7/14/2017

1920s Harmony-made "Lindbergh" 00-Size Flattop Guitar





Most of these Harmony-made "airplane bridge" guitars seem to have been made in the late 1920s and bear the Sears "Supertone" branding. This one bears some sort of confusing label in the soundhole but is clearly of the same general style and I've worked on three "airplane bridge" tenor guitars from the same time and a few ukes that feature the shape. I've seen some of these guitars with much fancier trim and a few rare examples sporting koa back and sides, but this one is more typical and has lightly-figured mahogany on the back and sides, instead. This one probably dates from just before 1930.

It's a 00-sized guitar wtih a 14" lower bout, so it's clearly "concert" in size as opposed to the average 13" lower bout "Harmony parlor shape." The scale length is also longer at 25" compared to the more-usual 24" on Harmony 12-fret guitars. The build is much the same as those parlors, however, and is super-extra-light with ladder bracing throughout. Harmony parlors, even strung with 10s, tend to have pretty dramatic weather-shift problems due to that bracing, but because of the way the long "airplane bridges" reinforce the top, some of the bellying and "doming" is mitigated and stabilized.

That "airplane bridge," though, by the way? It's "in honor" of Lindbergh's flight across the Atlantic. I'm assuming it was a pretty neat and easily-hit marketing gimmick, too, as Harmony used it for most of a decade after introducing it!

This nice, rare old box was sent-in by a repair customer more than a year ago, and after much effort I'm happy to say it's finished. Repairs included a neck reset, fret seating and level/dress, replacement binding on the neck, several seam repairs, hairline crack cleating/repairs, brace replacements on the back and top, saddle fill and re-cut for compensation at the bridge, a good setup, and replacement ebony pins at the bridge and endpin. All done-up it's playing on-the-dot at 3/32" EA and 1/16" DGBE action at the 12th fret and sounds gorgeous as a fingerpicker -- a lot like those "usual Harmony parlors" of the 1920s but with the flaws in the tone and handling ironed-out.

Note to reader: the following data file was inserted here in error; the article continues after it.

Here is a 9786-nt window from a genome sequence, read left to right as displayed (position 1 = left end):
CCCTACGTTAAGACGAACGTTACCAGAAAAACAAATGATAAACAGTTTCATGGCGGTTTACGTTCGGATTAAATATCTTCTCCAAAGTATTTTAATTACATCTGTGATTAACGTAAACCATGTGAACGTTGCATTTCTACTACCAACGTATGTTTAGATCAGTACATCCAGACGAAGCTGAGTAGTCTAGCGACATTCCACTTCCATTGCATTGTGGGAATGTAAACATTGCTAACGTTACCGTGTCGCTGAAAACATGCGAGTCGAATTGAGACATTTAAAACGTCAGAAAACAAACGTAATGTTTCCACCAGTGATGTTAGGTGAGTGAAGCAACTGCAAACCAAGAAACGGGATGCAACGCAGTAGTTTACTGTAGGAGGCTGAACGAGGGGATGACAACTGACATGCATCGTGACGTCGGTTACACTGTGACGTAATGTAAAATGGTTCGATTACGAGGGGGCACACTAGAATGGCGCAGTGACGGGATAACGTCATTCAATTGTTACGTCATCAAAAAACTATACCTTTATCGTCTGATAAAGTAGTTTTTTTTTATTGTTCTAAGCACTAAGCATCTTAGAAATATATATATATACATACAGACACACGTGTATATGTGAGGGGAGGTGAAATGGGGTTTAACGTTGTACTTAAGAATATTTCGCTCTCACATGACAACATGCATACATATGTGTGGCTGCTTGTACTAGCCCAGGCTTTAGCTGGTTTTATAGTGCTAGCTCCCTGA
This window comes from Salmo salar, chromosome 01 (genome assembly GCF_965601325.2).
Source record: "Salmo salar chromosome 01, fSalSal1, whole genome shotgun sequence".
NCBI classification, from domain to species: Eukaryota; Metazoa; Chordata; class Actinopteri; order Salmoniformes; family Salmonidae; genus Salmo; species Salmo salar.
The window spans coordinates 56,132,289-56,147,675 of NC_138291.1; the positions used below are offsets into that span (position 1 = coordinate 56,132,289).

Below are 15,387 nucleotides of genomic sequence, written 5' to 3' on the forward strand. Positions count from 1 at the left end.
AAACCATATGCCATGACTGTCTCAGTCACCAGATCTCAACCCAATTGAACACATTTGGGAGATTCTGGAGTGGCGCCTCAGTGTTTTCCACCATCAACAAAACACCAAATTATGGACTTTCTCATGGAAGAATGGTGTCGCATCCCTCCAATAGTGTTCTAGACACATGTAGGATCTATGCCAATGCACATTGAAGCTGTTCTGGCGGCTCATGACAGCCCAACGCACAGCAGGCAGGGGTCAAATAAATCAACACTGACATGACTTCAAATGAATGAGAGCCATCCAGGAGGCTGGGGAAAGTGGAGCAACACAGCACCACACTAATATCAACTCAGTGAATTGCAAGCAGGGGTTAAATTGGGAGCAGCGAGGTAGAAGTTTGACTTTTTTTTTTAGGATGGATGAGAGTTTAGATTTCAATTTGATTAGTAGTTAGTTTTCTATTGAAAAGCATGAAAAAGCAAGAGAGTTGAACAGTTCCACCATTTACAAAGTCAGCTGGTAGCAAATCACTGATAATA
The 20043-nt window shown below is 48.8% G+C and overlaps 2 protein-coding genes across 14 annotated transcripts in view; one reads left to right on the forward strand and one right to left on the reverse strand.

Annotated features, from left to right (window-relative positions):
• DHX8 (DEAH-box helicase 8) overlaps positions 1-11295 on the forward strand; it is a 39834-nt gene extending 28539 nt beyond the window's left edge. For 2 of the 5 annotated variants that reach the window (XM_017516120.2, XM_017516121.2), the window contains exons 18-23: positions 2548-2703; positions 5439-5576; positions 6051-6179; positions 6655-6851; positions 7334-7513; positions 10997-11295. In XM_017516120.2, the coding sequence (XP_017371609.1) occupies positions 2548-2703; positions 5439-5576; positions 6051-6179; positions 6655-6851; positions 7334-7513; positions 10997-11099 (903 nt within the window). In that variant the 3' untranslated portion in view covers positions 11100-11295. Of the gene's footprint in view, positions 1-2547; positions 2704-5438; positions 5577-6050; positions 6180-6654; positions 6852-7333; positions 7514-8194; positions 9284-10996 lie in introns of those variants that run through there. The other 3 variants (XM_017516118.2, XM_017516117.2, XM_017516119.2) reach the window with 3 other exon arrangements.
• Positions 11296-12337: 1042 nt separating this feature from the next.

The top is solid spruce, the back, sides, and neck are solid mahogany, the fretboard is dyed maple, and the bridge and headstock veneer are rosewood. The nut is bone and both the original and my new saddle are bone as well.


Note the Harmony "swoop" to the top of the headstock. Also note the line below the nut on the fretboard. This was used with a Hawaiian-style extender nut for a long time. I'd hazard to say that's how it was always played, as many of these were.


The pearl dot at the bottom of this picture replaces a missing diamond inlay. The neck binding would've originally been multi-ply black/white, but the original celluloid stuff is so darn thin it's often very difficult to re-bind these with anything similar in spec. This came without binding so I needed to do something.

I chose to use some 1960s Harmony binding (amazingly, the correct height and width) from a Sovereign 12-string that was in recently, and I've known Harmony to mix black and white bindings on the same guitars at the time so it looks natural to me. It's also a bit like a kid giving his pops a kidney transplant -- in my harebrained way of thinking.